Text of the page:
Album Reviews

Joe Goddard – Electric Lines

(Domino) UK release date: 21 April 2017

Joe Goddard - Electric Lines Although Hot Chip are very much still a going concern, it’s been fascinating to watch the evolution of the band’s two founder members as they’ve embarked on their solo projects. For, while Alexis Taylor has chosen a languid, often acoustic-based backing for his solo songs, Joe Goddard has very much kept the beats in his embrace. Whether it’s his work with Raf Rundell in The 2 Bears or his stunning collaboration with Valentina in 2011, Gabriel, Goddard’s primary consideration has been to make you move.

Electric Lines, the belated follow-up to his 2009 solo debut Harvest Festival, continues that quest in some style. Goddard’s love of the electronica genre shines through in each track, as he touches on old-school soul, house and techno, making liberal use of samples and guest vocalists to create an album that, at times, could be the party soundtrack to 2017.

While there’s nothing particularly revolutionary to be found on Electric Lines, there’s plenty to enjoy. Opening track Ordinary Madness is a smooth soulful take on summery pop music, with Jess Mills‘ (aka SLO) vocals turning the track into something reminiscent of Jessie Ware‘s excellent debut, while Valentina’s return on the gorgeous Human Heart is a wistful, reflective instant classic. Goddard also demonstrates his knowledge of ’70s funk by skillfully mixing Brainstorm‘s lost disco classic We’re On Our Way Home with Daniel Wilson‘s deep soulful vocals.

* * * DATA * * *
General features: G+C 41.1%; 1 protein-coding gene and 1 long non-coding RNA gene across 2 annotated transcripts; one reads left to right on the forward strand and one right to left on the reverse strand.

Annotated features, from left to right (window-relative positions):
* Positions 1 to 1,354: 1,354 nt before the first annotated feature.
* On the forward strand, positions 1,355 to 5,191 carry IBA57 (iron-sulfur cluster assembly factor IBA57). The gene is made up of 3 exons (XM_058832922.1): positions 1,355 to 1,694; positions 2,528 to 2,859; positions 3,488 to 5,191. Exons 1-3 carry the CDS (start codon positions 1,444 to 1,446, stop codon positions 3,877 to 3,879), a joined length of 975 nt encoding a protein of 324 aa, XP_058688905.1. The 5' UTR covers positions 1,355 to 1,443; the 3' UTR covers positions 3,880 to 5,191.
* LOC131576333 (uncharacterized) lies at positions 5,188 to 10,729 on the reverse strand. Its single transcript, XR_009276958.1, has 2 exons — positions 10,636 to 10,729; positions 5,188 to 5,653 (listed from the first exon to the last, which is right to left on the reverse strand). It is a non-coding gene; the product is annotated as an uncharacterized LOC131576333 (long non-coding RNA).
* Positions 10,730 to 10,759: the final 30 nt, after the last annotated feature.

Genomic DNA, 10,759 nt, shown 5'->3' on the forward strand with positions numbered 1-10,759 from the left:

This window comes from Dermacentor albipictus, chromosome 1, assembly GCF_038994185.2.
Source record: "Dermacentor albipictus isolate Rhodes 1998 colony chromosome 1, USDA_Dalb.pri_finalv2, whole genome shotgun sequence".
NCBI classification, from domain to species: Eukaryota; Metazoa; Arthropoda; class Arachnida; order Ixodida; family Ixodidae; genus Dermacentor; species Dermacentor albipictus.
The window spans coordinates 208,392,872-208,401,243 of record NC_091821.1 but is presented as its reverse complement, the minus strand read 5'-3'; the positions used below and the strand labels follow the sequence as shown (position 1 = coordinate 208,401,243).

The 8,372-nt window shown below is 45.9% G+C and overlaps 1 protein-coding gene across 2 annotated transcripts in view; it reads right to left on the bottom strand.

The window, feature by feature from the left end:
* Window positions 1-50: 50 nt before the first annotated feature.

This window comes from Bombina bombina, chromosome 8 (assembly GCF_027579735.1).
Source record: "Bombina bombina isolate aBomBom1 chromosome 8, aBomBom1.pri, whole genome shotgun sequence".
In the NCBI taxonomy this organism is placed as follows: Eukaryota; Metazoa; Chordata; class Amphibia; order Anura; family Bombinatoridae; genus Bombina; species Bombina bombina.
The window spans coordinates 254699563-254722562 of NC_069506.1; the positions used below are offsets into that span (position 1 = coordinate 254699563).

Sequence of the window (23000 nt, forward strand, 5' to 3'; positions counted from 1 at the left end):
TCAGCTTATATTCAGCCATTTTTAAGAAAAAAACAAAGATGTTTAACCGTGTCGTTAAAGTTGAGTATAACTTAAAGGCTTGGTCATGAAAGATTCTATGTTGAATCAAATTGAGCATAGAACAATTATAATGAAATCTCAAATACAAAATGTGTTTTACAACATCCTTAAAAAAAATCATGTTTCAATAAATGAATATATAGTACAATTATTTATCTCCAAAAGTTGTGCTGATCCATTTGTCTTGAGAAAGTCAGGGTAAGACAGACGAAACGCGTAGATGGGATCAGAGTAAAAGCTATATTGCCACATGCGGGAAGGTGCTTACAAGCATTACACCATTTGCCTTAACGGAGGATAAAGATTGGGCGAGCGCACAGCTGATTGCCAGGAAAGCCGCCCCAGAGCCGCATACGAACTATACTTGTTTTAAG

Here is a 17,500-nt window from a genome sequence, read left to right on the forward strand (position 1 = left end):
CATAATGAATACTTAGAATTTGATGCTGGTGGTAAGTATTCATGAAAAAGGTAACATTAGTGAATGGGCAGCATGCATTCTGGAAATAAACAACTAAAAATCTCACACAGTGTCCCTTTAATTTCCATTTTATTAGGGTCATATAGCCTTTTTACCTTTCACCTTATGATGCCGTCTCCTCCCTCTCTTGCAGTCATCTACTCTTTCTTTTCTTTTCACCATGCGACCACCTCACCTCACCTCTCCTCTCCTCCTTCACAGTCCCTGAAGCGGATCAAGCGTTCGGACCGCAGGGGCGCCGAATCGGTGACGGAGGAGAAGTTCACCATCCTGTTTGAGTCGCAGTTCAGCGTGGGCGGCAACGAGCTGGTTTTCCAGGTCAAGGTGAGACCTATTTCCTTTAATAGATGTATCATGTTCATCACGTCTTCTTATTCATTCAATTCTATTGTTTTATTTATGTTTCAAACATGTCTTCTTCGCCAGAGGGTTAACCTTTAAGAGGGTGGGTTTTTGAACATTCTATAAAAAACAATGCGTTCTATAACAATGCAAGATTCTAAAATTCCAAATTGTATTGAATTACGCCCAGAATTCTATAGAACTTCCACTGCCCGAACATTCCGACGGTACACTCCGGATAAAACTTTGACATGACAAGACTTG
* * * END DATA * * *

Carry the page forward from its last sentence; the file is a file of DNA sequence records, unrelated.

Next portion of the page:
Sometimes though, the highlights come when Goddard is just left to experiment on his own – Lasers is an exhilaratingly discordant techno workout, and Children is a seven minute long instrumental track that slowly builds up the euphoria. Like much of the album, it’s the sort of track you want to be listening to as the sun comes up over a deserted beach somewhere in the Mediterranean, sharing some DNA with Caribou‘s Sun.

It doesn’t always work so effortlessly though. Lead single Music Is The Answer (anther collaboration with SLO) is oddly anodyne, and seems to drag when it should thrill, while Lose Your Love – built upon a sample of The Emotions‘ I Don’t Wanna Lose Your Love, as was Primal Scream‘s Loaded – seems to be all anticipation, a steady build to a rapturous drop that somehow never comes.

Yet Goddard is too much of an expert at this stuff for any disappointments to linger. Taylor appears on the title track, and its a song to rival the best of Hot Chip, with Taylor making an update of a computer system sound like the saddest thing on earth: “Everybody’s updating their hardware, plugging in their new gear, upgrading to all new components, replacing the things from last year,” he mournfully intones as gentle handclaps and the soft buzz of Goddard’s synth burbles beneath him. Like the best of Goddard and Taylor’s work, it’s oddly affecting without quite knowing why.

Like the best of the genre, it’s an album which sounds equally effective whether it be filling a dance floor or providing background for cleaning the house. And while there’s nothing on Electric Lines to match the heart-stopping brilliance of Gabriel or even be as sheer fun as much of The 2 Bears record was, it will satisfyingly sate anyone who feels they’ve been waiting too long for a new Hot Chip album.


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Joe Goddard – Electric Lines
Joe Goddard – Harvest Festival